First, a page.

Pricewise, both start and finish within $1,000 of each other but the Toyota comes out marginally higher at $46,890 as-tested. We’ll award this one to the $45,394 Santa Fe XL.
2014 Hyundai Santa Fe XL Limited seating & cargo area. Click image to enlarge
Comfort and Practicality
And now we get to the category that really separates these two cars. Comfort and practicality.
The Santa Fe XL starts off strong with more comfortable, enveloping seats and a second row that reclines further. There is also more legroom in both rows and the Hyundai’s 4,148 L of interior volume trumps the 3,973 L available in the Highlander – but that’s where the Santa Fe’s advantages end.
Toyota has put an enormous amount of effort into making this Highlander extremely livable, with particular attention to minor details that could be the difference between a customer who likes their new car, and one who loves it. Cabin storage in the Highlander is second to none, with a deep, long centre bin with rolling lids that allow it to be used as an armrest, even when open. It’s big enough for a women’s large tote bag or a laptop bag. I even stuffed my backpack into it. The cupholders are large but adjustable, so they can hold a small coffee cup, or two bottles of (closed and sealed!) wine. The Santa Fe’s are not as accommodating. But the piece de resistance in the Toyota is the utility tray.
2014 Toyota Highlander Limited cupholders, utility tray, centre console. Click image to enlarge
Tucked under the dash, the utility tray has a plug with a raised bar that is perfectly placed to hold a smart phone in place. In addition, the plug covers a cable channel so you can connect your device to the USB or Auxiliary port and then store it safely – no more cables flying about everywhere. It has a lip so you can safely place your glasses case, wallet and any extra bits and bobs. Truly, it is the cleverest cabin storage device we’ve encountered.
The flat seats in the second and third row give up comfort to the Hyundai, but make installing child seats a breeze, and there is even a pop-up cupholder/tray that sits between the second row captain’s chairs. Both those chairs have adjustable armrests where the armrests in the Santa Fe XL are either down or up.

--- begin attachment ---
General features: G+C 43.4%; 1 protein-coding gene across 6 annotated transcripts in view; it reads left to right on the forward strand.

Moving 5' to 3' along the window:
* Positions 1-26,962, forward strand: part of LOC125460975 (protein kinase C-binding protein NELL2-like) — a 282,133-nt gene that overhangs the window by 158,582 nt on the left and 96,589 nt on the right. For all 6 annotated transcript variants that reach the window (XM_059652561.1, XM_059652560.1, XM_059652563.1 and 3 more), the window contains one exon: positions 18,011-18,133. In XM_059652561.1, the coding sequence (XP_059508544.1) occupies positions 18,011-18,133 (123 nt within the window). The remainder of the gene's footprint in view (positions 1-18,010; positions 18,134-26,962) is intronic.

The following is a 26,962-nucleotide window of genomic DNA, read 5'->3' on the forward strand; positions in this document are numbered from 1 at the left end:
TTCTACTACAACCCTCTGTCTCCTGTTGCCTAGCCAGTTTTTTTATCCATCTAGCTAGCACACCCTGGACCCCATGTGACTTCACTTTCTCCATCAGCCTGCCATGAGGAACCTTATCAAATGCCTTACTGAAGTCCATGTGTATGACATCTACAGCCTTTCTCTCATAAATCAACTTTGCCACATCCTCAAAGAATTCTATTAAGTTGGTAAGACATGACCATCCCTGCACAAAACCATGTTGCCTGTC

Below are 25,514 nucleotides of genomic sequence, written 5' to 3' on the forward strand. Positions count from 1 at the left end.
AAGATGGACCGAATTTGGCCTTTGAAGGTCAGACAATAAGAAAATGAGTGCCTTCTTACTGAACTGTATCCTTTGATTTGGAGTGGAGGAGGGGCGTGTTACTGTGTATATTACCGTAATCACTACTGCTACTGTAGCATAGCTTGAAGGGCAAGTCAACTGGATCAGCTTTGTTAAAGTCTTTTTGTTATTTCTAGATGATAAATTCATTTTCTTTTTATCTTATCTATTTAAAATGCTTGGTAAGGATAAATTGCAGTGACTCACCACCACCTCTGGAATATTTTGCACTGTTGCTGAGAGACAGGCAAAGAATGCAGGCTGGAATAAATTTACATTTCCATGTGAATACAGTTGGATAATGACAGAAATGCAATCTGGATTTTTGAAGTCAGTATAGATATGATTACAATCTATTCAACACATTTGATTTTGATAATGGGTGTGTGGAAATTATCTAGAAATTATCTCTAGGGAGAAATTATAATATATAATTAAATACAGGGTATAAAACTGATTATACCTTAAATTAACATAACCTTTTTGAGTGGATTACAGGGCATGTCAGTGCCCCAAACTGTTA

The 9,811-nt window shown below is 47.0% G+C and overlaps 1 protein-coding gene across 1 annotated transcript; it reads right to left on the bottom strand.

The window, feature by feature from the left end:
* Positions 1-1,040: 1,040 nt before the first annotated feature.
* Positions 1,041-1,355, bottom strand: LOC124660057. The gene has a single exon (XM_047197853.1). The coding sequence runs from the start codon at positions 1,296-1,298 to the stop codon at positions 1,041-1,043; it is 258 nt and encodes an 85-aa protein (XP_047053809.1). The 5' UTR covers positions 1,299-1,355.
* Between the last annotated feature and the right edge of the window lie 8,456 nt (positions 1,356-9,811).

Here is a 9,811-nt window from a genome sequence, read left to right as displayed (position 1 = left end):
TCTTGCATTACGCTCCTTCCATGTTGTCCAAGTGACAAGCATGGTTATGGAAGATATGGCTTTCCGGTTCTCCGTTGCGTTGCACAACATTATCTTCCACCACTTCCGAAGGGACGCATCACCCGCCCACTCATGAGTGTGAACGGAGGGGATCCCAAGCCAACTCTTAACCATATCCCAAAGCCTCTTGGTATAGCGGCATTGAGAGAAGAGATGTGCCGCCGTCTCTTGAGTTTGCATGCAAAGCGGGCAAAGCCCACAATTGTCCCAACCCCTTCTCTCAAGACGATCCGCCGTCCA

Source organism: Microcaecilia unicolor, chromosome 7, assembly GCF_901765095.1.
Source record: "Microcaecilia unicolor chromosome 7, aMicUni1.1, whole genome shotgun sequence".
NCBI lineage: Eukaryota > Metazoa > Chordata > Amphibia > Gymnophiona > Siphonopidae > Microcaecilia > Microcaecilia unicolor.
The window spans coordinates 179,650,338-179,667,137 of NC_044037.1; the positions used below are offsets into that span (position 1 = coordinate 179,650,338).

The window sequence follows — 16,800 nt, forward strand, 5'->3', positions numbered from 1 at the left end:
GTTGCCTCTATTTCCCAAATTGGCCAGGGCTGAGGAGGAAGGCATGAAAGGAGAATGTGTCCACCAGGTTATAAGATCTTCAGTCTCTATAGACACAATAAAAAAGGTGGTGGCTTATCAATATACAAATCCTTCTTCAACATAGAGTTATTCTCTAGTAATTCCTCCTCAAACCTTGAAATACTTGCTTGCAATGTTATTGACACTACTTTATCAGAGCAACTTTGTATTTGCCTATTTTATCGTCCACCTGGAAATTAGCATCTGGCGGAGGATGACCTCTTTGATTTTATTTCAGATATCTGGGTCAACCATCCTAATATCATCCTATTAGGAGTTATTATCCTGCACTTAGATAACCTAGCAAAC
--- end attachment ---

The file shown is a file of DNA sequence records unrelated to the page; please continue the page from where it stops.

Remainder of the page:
2014 Toyota Highlander Limited cargo area, 2014 Toyota Highlander Limited seating & cargo area. Click image to enlarge
Access to the third row is dead even, but the third row itself contains just two seats in the Hyundai – there are three in the Toyota giving it a total passenger count of seven to the XL’s six. The rear seat is a 60/40 split-fold in the Toyota and a 50-50 in the Santa Fe. Pegging back some ground, the Hyundai second row folds flatter, making it more convenient for carrying long fragile items. A Billy bookcase from Ikea for example, would flex and bend more in the Highlander. The extra height and width of the Highlander gives it a tiny edge in interior cargo volume with a total maximum of 2,339 L to the 2,265 of the Santa Fe.
2014 Toyota Highlander Limited. Click image to enlarge
Winner, Winner, Chicken Dinnner
This battle really was incredibly close. We adored the saddle leather and styling of the Santa Fe XL, and Senior Editor Jonathan Yarkony preferred its handling and more buttoned-down ride. I also liked the Hyundai’s household power supply in the cargo area and well-fitted interior fixtures.
But like I said in the beginning, it takes the smallest differences to separate cars these days, and Toyota has applied their attention to detail with devastating effect in the Highlander.
With little between them in terms of power delivery, driving experience and value, it was the nitty gritty practical touches where Toyota stood tall.
For being an example of user-focused automotive design that is properly well executed – we’re awarding this victory to the 2014 Toyota Highlander.
Pricing: 2014 2014 Santa Fe XL Limited
Base Price (base trim): $31,099
Base Price (tested trim): $43,499
A/C Tax: $100
Freight and PDI: $1,795
Price as Tested: $45,394
Pricing: 2014 Toyota Highlander Limited
Base Price (base trim): $31,680
Base Price (tested trim): $45,100
A/C Tax: $100
Freight and PDI: $1,690
Price as Tested: $46,890